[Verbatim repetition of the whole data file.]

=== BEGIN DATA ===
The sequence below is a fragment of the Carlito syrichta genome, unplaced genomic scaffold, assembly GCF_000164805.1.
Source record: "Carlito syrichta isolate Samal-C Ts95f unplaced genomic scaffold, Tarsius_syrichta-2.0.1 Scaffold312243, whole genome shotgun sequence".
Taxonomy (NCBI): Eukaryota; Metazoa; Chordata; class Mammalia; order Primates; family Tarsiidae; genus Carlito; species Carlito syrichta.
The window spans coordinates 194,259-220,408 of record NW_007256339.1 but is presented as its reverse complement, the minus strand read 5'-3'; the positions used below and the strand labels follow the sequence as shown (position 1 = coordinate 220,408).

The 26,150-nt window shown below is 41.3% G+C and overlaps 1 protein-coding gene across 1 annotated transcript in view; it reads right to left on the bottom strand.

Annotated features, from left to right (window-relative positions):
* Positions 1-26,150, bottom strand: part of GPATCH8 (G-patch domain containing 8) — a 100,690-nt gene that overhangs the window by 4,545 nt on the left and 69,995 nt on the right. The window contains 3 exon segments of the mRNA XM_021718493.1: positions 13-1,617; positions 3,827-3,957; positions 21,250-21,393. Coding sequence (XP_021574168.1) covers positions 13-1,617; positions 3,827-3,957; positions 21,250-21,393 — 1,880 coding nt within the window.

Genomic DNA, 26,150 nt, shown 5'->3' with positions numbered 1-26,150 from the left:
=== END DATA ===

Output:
The sequence below is a fragment of the Carlito syrichta genome, unplaced genomic scaffold, assembly GCF_000164805.1.
Source record: "Carlito syrichta isolate Samal-C Ts95f unplaced genomic scaffold, Tarsius_syrichta-2.0.1 Scaffold312243, whole genome shotgun sequence".
Taxonomy (NCBI): Eukaryota; Metazoa; Chordata; class Mammalia; order Primates; family Tarsiidae; genus Carlito; species Carlito syrichta.
The window spans coordinates 194,259-220,408 of record NW_007256339.1 but is presented as its reverse complement, the minus strand read 5'-3'; the positions used below and the strand labels follow the sequence as shown (position 1 = coordinate 220,408).

The 26,150-nt window shown below is 41.3% G+C and overlaps 1 protein-coding gene across 1 annotated transcript in view; it reads right to left on the bottom strand.

Annotated features, from left to right (window-relative positions):
* Positions 1-26,150, bottom strand: part of GPATCH8 (G-patch domain containing 8) — a 100,690-nt gene that overhangs the window by 4,545 nt on the left and 69,995 nt on the right. The window contains 3 exon segments of the mRNA XM_021718493.1: positions 13-1,617; positions 3,827-3,957; positions 21,250-21,393. Coding sequence (XP_021574168.1) covers positions 13-1,617; positions 3,827-3,957; positions 21,250-21,393 — 1,880 coding nt within the window.

Genomic DNA, 26,150 nt, shown 5'->3' with positions numbered 1-26,150 from the left: